I haven't written anything extensive or deep about this, but there is a big relationship between Hunters and animals. Not only in terms of interaction, but moreso...affinity.
There are some obvious examples. The Shadow Beasts and the Zodiac Twelve: each one of them is aligned with an animal and base their combat ability on it.
The next obvious example is the Chimera Ants: beasts with human natures.
The third example is rarely discussed, yet it is the most interesting to me. Humans with beastly natures.
We see our protagonists compared to animals time and time again. Gon specifically. He is referred to as a "tiger" in more than one instance. I believe that Morel does so at the end of Volume 22, and then there's that image during his standoff with Neferpitou. He's using Zetsu the entire time. His eyes are darkened and black. He conceals his presence before he strikes powerfully...just as a tiger hunts.
Killua's is easy. The Zoldyck Family in general has the dual motif of the Snake and the Dragon. Killua's siblings, the children, use snake-based attacks. The Zoldyck elders rely on the Dragon. Interestingly enough, it seems that Ging too resembles a Dragon--based upon the only scene in which he's tamed a beast.
How do the natures of these animals tie into the nature of these characters? Discuss. Theories, other examples, etc.
Last edited by Popo; August 08, 2012 at 07:03 PM.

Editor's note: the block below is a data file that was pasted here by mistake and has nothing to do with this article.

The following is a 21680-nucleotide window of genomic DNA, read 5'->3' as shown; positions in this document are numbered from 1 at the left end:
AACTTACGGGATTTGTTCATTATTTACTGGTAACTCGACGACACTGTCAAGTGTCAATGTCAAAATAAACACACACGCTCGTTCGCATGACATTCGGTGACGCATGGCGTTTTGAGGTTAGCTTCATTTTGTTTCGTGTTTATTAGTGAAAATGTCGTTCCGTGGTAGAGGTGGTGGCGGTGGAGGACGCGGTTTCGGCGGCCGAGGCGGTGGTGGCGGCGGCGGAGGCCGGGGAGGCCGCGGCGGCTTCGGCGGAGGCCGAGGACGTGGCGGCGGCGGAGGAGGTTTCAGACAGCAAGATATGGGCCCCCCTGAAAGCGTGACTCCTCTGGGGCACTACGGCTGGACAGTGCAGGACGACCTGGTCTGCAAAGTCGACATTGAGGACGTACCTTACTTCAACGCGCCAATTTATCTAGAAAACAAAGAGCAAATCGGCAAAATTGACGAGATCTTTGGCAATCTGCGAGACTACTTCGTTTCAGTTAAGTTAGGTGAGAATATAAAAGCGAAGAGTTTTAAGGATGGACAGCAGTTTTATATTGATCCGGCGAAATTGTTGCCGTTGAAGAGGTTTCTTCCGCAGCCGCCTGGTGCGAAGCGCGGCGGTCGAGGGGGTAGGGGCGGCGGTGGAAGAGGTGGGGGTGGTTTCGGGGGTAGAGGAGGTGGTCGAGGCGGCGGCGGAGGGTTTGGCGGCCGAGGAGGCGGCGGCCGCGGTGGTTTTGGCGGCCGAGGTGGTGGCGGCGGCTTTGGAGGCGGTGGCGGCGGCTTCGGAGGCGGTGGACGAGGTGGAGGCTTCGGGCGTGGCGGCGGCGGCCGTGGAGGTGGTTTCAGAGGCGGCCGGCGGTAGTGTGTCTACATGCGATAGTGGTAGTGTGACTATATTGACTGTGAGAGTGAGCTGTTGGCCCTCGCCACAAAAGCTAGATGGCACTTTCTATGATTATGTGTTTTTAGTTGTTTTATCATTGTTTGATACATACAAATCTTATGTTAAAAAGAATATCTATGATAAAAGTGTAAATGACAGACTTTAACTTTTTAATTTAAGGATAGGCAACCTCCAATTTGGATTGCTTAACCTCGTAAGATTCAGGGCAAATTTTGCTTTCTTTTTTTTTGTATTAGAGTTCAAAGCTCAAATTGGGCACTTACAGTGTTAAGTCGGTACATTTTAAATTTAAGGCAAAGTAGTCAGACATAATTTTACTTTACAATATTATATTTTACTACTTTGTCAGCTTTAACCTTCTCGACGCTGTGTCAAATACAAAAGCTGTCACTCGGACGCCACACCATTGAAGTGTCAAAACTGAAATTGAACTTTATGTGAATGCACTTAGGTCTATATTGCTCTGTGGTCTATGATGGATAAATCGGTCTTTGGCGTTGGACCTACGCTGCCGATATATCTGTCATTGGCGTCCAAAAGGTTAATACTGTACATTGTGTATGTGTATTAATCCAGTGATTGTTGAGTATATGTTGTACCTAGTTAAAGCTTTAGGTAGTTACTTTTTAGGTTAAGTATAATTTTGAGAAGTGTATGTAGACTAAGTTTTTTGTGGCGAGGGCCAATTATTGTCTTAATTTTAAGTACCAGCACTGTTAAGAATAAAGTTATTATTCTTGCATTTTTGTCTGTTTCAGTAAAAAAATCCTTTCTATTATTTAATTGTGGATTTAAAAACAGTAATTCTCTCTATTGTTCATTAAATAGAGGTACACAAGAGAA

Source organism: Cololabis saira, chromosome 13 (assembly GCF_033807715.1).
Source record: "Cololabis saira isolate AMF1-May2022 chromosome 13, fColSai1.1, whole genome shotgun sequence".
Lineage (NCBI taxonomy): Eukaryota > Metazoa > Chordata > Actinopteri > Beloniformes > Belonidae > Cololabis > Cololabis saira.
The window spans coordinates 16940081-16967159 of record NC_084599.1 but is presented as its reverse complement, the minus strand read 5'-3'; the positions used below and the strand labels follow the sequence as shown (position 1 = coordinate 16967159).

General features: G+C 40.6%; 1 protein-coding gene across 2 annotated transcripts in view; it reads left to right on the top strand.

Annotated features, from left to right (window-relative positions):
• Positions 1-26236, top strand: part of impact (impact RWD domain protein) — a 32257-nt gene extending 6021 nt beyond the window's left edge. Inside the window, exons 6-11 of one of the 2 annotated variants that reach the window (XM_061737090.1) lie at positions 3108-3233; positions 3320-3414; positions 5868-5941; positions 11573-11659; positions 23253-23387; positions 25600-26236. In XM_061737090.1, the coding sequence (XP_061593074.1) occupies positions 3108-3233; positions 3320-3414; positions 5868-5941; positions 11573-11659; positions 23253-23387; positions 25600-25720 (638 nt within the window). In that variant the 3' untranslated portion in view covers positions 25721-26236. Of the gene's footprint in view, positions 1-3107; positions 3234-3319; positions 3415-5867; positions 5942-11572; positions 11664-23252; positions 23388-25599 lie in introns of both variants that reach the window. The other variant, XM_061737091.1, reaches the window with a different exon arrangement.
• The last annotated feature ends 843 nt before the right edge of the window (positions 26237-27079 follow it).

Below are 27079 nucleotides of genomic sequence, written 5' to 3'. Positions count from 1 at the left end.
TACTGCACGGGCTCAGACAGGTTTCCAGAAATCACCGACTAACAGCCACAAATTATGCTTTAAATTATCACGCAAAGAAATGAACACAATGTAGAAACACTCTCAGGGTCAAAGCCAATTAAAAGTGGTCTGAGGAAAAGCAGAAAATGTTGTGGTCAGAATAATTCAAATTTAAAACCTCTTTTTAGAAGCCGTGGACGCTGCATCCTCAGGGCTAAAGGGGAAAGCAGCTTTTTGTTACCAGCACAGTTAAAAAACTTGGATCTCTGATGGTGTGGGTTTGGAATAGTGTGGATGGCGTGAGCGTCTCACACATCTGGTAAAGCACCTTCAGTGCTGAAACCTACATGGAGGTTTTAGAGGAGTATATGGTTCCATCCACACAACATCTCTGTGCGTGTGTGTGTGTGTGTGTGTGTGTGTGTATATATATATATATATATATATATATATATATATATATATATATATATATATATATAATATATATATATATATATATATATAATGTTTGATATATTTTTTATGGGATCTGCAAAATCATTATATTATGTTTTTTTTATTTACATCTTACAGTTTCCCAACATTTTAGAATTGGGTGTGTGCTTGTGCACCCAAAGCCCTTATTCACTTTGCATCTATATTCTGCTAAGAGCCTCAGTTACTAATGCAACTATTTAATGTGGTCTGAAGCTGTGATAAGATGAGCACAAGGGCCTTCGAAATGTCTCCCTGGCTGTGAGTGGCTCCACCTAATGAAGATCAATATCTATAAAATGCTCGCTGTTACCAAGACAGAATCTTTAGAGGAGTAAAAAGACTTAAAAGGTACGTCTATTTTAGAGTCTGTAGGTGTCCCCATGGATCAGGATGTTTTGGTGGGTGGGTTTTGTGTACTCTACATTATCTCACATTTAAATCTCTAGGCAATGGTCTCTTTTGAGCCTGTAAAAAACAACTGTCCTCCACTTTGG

don't forget how there's the gag of Gon being like a hound and Killua's cat faces.
It's hard to say with the zodiac 12 since we haven't seen them much. With the exception of Ging and Pariston, they're pretty animorphic and resemble animals from the zodiac 12. We see glimpses of their personalities in the arc, which I'm assuming will tie into personality types associated with the zodiac. Though I may be completely wrong, as Ging is pretty much the opposite of the Boar; whereas Pariston embodies the rat's personality traits rather well.
Regarding our protagonists:
Gon being compared to a Tiger makes sense. Since the beginning, Gon has been shown to be a hunter, in the literal sense. He's a wild boy, born and raised around nature. He's a hunter. He likes to stalk his prey, and whatnot. He has a beast inside of him waiting to get out. A tiger is a predatory animal, it stalks its prey, and strikes.
Killua is more obvious. As you said, the Zoldyck family is associated with snakes and dragons. Zeno has the dragon, Kalluto has the snake-like nen paper attack. Killua's nen abilities isn't much like a dragon or snake, but Killua himself is like a snake. If he sees a threat, or gets pissed off, he'll generally give a warning (ala Ramotto or Sadaso). If that threat doesn't back off, it dies. One hit kill. If that threat backs off, it's fine.
I like how Togashi has this dichotomy between humans with beast tendencies, and beasts with human tendencies. I think it's an added bonus to his theme of "moral ambiguity". The beasts aren't very... beastly, and the humans aren't very humane. As we got to know the ant king more, he became more human to us. But in the end, it was a human invention that ended up killing him. Again, this isn't a mere black and white issue.